Courses / Fall 2023

Fall 2023

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    Course Number: R1B Section 6 | CCN: 21539

    Reading and Writing about Visual Experience: Subversive Interventions at the Intersection: Latin American and Latinx Art, 1960 onward

    Lesdi C. Goussen Robleto

    Tuesday, Thursday: 5:00-6:30pm

    Beginning with the political climate and social movements generated during the 1960s, this course takes a hemispheric approach to examine how Latin American and Latinx artists have turned to art to challenge structures of power during times of violence, dictatorship, and social repression. By putting Latin American and Latinx artists in conversation, the course centers on intergenerational, transnational practices and aesthetic proposals. We will look at works that draw on pop, minimalism, conceptualism, body art, fiber practices, photography, and performance–and that explore the intersection of place, race, gender, ability, and sexuality. We will consider how artists disrupt dominant movements and discourses by exposing the role that white supremacy and hetero-patriarchal structures play in conditioning everyday life and worldviews. To guide our analysis, we will learn feminist methods and anti-colonial perspectives as we engage with a broad range of scholarship, including manifestos, poetry, short stories, interviews, and exhibition essays. We will also learn diverse modes of visual analysis that will enable us to interpret artworks within local and global contexts to explore how art is mobilized as a mode of testimony, critique, intervention, and worldmaking praxis.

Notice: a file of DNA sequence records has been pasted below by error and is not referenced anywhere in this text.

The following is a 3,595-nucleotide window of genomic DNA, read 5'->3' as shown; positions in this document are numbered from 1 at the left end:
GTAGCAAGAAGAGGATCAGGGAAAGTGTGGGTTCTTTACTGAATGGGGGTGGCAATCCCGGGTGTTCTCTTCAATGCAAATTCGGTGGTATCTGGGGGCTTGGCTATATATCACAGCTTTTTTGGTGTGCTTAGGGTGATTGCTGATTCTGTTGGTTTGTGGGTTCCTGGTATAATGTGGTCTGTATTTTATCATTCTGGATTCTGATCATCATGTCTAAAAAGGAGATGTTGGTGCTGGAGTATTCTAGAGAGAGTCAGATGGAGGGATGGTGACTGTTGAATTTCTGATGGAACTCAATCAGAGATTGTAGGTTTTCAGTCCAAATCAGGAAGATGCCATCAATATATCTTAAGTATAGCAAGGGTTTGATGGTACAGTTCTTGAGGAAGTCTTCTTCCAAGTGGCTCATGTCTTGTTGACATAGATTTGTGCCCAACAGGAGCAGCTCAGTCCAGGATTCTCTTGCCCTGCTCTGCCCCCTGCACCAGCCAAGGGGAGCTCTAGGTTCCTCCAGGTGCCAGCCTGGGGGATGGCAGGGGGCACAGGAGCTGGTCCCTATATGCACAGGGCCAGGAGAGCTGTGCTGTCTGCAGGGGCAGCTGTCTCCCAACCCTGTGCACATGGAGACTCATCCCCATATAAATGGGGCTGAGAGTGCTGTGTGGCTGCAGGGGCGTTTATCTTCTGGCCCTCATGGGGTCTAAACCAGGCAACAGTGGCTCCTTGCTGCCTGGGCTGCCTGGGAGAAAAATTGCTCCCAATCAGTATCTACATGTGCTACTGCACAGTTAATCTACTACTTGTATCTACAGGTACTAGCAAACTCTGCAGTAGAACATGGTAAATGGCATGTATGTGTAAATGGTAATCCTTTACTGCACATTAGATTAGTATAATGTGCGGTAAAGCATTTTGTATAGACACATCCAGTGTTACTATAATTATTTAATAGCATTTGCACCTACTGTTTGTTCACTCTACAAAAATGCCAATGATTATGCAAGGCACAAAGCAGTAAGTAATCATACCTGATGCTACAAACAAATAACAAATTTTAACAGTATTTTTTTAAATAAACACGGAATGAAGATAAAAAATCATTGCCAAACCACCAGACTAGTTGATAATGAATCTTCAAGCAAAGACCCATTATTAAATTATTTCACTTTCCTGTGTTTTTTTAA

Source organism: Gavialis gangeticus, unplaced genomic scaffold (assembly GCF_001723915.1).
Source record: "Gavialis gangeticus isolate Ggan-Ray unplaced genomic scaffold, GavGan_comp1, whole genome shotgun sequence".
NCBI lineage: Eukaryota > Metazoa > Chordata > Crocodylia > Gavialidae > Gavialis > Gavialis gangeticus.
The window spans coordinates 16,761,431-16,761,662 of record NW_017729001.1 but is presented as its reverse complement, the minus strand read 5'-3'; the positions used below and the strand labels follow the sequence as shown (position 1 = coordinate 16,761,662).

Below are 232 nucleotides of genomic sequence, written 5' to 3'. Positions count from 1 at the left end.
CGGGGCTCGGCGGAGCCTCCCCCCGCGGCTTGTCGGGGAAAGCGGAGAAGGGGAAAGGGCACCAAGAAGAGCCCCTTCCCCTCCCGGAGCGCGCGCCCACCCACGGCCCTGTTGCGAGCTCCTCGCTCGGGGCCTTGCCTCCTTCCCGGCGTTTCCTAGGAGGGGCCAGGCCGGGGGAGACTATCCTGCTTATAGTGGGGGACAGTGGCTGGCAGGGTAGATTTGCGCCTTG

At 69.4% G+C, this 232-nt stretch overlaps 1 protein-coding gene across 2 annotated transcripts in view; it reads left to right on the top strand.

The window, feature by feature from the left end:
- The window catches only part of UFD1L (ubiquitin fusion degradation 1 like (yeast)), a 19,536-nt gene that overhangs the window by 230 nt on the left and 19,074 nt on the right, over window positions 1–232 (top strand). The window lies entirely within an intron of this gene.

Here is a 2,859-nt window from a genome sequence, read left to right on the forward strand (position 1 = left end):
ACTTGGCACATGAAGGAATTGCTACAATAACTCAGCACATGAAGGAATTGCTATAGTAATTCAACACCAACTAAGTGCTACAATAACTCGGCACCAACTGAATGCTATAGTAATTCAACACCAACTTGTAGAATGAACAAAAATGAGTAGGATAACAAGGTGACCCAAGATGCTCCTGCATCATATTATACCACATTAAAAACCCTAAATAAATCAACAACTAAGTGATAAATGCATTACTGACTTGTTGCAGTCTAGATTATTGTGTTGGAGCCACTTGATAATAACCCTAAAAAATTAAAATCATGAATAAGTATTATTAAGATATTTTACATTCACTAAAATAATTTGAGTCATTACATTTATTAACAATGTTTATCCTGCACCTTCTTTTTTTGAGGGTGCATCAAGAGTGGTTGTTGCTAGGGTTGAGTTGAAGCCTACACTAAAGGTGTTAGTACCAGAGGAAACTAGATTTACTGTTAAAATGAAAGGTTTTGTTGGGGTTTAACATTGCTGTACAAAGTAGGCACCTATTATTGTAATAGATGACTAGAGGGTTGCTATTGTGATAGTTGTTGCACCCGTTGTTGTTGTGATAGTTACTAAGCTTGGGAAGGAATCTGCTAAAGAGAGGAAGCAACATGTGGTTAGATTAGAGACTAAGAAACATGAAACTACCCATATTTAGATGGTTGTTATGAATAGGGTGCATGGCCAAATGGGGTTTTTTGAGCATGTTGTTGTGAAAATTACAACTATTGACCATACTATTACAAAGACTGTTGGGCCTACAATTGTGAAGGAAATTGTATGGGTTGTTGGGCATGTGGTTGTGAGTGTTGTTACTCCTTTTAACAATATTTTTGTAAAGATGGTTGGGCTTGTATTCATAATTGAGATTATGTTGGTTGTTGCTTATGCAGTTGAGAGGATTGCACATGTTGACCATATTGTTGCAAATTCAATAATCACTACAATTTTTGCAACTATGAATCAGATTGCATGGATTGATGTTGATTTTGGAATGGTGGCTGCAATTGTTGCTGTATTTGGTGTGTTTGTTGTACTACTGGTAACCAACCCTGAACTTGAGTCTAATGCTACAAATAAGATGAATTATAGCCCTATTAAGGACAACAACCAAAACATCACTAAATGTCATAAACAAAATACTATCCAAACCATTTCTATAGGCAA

This R1B course will help you develop your writing and research skills. Throughout the course, you will complete scaffolded writing assignments that will incrementally grow in length and complexity. You will be asked to share drafts and conduct peer reviews as part of the revision process. The goal of these activities is to practice critical generosity with your peers and further develop your writing. Through course materials, you will learn close reading skills that will enable you to mobilize your research to support an argument. This process will culminate in a final project, which will take the form of a 10-12 page undergraduate term paper. The final paper will demonstrate your ability to explore a research question, map an argument by bridging your visual analysis and research skills, and produce compelling and effective writing.

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